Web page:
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In classical physics and general chemistry, matter is any substance that has mass and takes up space by having volume. (Wiki)

Fair enough, so what is mass?

Mass is the quantity of matter in a physical body. (Wiki)

Ok, these definitions are cyclic. Can someone explain what the two are without relying on the other to explain it? Is matter even something that has a precise definition in physics or is it more like a word to describe some intuitive properties of some things?

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    $\begingroup$ The first one seems ok but mass can be thought of how much matter there is in total. If you have an ice cube and it has a mass of 5 grams, and then you evaporate it, then that water vapor will still have 5 grams of mass (it has not gone away). $\endgroup$
    – Tachyon
    Jan 30 at 21:40
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    $\begingroup$ Alternatively, mass can be thought of as a property of matter that creates inertia for matter. $\endgroup$
    – Tachyon
    Jan 30 at 21:52
  • $\begingroup$ Similar - What exactly is mass?, Definition of mass $\endgroup$
    – mmesser314
    Jan 30 at 22:31

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First, there is actually nothing intrinsically wrong with circular definitions, at least they are internally consistent. There will usually be either some circular definitions or some undefined terms. However, in science the basic definitions are usually not circular, they are usually operational. This means that they are defined by some sort of experimental measurement.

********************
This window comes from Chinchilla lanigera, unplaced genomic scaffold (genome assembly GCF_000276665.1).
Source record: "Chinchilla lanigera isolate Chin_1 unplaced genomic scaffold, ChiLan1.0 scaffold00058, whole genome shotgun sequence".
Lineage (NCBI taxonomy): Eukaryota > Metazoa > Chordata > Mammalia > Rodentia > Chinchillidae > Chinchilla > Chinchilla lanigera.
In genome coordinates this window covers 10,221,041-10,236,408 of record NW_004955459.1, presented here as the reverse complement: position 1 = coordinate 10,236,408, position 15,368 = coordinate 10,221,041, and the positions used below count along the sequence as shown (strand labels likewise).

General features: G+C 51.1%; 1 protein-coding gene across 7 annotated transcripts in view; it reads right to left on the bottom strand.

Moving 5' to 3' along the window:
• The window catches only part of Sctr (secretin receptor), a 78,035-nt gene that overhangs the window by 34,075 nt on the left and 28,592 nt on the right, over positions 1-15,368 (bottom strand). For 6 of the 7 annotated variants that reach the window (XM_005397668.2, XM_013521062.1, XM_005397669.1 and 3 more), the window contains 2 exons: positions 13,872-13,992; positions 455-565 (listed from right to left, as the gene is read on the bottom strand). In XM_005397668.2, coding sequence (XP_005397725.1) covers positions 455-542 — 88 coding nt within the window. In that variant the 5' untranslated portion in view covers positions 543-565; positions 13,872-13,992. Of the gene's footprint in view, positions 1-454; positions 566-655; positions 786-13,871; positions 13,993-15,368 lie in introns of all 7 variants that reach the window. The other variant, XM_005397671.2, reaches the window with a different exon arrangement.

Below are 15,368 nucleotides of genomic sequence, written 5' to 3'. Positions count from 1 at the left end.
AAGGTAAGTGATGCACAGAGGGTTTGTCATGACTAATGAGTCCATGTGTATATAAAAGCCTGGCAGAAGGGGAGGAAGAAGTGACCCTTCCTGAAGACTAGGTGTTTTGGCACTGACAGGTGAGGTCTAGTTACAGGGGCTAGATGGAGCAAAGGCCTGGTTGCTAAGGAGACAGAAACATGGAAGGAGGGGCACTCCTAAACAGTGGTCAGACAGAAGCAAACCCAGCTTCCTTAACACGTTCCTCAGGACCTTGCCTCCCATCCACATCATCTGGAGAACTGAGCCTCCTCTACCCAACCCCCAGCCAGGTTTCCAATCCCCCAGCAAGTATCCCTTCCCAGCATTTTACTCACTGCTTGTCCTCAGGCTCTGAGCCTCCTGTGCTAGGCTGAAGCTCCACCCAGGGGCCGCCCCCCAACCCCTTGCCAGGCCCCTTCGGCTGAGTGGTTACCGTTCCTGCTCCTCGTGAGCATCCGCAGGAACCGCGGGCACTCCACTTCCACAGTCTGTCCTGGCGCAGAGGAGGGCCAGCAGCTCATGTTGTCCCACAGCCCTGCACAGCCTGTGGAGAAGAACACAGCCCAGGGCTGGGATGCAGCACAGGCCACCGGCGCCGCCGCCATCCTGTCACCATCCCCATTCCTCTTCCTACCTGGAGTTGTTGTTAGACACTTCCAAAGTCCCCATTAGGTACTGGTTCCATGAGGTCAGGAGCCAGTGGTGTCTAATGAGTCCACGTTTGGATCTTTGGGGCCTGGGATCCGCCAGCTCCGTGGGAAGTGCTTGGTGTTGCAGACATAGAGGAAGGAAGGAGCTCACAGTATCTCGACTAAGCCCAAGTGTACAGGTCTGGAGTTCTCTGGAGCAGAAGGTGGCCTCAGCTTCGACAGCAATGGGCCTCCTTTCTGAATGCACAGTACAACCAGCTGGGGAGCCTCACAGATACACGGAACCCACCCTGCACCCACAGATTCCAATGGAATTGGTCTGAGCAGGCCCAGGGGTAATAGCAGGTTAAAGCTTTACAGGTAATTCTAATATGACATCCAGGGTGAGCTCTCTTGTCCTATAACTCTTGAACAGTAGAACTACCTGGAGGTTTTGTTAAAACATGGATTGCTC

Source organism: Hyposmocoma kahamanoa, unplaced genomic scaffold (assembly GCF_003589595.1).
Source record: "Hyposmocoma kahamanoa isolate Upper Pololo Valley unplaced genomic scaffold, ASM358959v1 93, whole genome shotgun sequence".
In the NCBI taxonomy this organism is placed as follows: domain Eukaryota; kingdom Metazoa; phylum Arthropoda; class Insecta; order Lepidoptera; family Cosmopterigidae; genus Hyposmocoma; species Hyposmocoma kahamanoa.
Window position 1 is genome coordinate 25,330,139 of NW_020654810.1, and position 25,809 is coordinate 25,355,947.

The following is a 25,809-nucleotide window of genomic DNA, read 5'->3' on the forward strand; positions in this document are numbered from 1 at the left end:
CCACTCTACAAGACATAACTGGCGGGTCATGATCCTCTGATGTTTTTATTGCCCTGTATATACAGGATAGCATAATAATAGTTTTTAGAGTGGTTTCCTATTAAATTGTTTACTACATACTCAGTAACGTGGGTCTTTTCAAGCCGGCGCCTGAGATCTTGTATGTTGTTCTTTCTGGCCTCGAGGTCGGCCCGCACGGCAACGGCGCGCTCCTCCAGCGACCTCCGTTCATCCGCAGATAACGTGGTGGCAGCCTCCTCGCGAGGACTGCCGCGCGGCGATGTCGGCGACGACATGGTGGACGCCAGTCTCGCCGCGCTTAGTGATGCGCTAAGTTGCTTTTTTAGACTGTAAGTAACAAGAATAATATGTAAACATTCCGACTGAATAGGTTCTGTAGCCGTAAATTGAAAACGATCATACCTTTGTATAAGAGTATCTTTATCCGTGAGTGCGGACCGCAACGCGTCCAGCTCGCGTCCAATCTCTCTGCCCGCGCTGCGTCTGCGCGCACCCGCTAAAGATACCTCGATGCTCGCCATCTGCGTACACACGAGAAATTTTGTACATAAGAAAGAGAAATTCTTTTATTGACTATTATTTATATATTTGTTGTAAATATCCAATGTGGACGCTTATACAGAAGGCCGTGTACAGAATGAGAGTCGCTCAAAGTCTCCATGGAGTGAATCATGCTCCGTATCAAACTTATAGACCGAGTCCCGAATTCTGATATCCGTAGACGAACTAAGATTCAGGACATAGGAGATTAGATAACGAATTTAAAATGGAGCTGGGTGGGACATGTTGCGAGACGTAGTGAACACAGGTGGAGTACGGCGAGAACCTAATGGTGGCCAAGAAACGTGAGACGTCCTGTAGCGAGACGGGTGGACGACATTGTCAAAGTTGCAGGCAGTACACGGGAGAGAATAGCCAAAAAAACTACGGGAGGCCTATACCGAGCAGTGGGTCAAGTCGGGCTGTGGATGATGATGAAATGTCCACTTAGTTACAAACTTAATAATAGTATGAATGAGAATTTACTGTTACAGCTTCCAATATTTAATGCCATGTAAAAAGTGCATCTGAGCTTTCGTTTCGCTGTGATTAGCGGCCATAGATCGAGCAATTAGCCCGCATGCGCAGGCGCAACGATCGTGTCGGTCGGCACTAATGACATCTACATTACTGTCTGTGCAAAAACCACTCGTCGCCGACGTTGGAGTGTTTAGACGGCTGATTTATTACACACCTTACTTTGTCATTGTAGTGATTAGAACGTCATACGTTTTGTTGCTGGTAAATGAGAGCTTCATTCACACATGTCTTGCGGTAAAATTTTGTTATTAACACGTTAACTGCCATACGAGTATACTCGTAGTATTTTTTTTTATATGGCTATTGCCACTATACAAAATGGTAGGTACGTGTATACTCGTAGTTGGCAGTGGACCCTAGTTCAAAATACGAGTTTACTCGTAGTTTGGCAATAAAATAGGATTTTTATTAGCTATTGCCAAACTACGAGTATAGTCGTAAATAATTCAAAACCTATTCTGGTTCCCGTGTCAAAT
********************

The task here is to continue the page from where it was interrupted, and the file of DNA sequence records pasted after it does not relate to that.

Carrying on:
This is the case with mass. If you had read the rest of the wiki article you cited then you would have seen that the first sentence which you quoted was intended to be a description, not a definition. The definition was in the section labeled “Definitions” where it says “There are a number of ways mass can be measured or operationally defined:”. It then proceeds to give operational definitions for the various concepts known as mass.

More simply, mass can be operationally defined as the quantity measured by a scale. It can also be theoretically defined as the quantity $m$ in the expression $m^2 c^2=E^2/c^2-p^2$. This is a nice theoretical definition because it allows you to determine the mass of things that you cannot put on a scale.

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